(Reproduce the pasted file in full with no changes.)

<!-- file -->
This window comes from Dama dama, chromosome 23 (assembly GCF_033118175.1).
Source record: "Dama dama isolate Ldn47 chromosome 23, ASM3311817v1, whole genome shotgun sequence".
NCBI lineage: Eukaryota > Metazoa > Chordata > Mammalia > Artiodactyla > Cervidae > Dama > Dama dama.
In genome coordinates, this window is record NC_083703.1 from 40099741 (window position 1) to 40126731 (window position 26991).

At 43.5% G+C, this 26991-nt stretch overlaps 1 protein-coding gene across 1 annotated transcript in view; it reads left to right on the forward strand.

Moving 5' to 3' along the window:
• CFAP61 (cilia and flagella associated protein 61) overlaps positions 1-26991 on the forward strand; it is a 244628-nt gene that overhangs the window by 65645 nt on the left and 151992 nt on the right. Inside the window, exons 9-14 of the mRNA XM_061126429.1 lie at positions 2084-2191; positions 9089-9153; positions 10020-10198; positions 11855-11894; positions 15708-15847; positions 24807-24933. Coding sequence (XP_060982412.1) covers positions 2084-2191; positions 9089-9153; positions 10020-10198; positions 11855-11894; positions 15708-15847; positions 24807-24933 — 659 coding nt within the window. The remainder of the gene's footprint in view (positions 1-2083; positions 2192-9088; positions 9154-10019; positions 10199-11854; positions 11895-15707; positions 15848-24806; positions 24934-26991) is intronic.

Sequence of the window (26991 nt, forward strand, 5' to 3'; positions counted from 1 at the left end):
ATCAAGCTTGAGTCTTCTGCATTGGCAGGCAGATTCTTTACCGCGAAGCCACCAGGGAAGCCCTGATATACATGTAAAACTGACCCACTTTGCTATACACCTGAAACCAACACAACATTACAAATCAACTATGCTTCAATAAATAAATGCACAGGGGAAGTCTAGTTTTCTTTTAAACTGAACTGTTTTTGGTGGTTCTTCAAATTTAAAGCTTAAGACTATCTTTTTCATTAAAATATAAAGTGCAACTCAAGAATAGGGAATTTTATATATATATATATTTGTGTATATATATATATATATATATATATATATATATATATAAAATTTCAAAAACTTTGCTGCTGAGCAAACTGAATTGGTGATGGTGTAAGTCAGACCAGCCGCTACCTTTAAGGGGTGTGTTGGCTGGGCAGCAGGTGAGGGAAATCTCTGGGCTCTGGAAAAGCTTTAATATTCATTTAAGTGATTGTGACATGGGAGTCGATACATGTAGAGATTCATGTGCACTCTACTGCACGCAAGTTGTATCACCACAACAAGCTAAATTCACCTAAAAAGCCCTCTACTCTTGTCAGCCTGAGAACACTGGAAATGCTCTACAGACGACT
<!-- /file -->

This window comes from Dama dama, chromosome 23 (assembly GCF_033118175.1).
Source record: "Dama dama isolate Ldn47 chromosome 23, ASM3311817v1, whole genome shotgun sequence".
NCBI lineage: Eukaryota > Metazoa > Chordata > Mammalia > Artiodactyla > Cervidae > Dama > Dama dama.
In genome coordinates, this window is record NC_083703.1 from 40099741 (window position 1) to 40126731 (window position 26991).

At 43.5% G+C, this 26991-nt stretch overlaps 1 protein-coding gene across 1 annotated transcript in view; it reads left to right on the forward strand.

Moving 5' to 3' along the window:
• CFAP61 (cilia and flagella associated protein 61) overlaps positions 1-26991 on the forward strand; it is a 244628-nt gene that overhangs the window by 65645 nt on the left and 151992 nt on the right. Inside the window, exons 9-14 of the mRNA XM_061126429.1 lie at positions 2084-2191; positions 9089-9153; positions 10020-10198; positions 11855-11894; positions 15708-15847; positions 24807-24933. Coding sequence (XP_060982412.1) covers positions 2084-2191; positions 9089-9153; positions 10020-10198; positions 11855-11894; positions 15708-15847; positions 24807-24933 — 659 coding nt within the window. The remainder of the gene's footprint in view (positions 1-2083; positions 2192-9088; positions 9154-10019; positions 10199-11854; positions 11895-15707; positions 15848-24806; positions 24934-26991) is intronic.

Sequence of the window (26991 nt, forward strand, 5' to 3'; positions counted from 1 at the left end):
ATCAAGCTTGAGTCTTCTGCATTGGCAGGCAGATTCTTTACCGCGAAGCCACCAGGGAAGCCCTGATATACATGTAAAACTGACCCACTTTGCTATACACCTGAAACCAACACAACATTACAAATCAACTATGCTTCAATAAATAAATGCACAGGGGAAGTCTAGTTTTCTTTTAAACTGAACTGTTTTTGGTGGTTCTTCAAATTTAAAGCTTAAGACTATCTTTTTCATTAAAATATAAAGTGCAACTCAAGAATAGGGAATTTTATATATATATATATTTGTGTATATATATATATATATATATATATATATATATATATAAAATTTCAAAAACTTTGCTGCTGAGCAAACTGAATTGGTGATGGTGTAAGTCAGACCAGCCGCTACCTTTAAGGGGTGTGTTGGCTGGGCAGCAGGTGAGGGAAATCTCTGGGCTCTGGAAAAGCTTTAATATTCATTTAAGTGATTGTGACATGGGAGTCGATACATGTAGAGATTCATGTGCACTCTACTGCACGCAAGTTGTATCACCACAACAAGCTAAATTCACCTAAAAAGCCCTCTACTCTTGTCAGCCTGAGAACACTGGAAATGCTCTACAGACGACT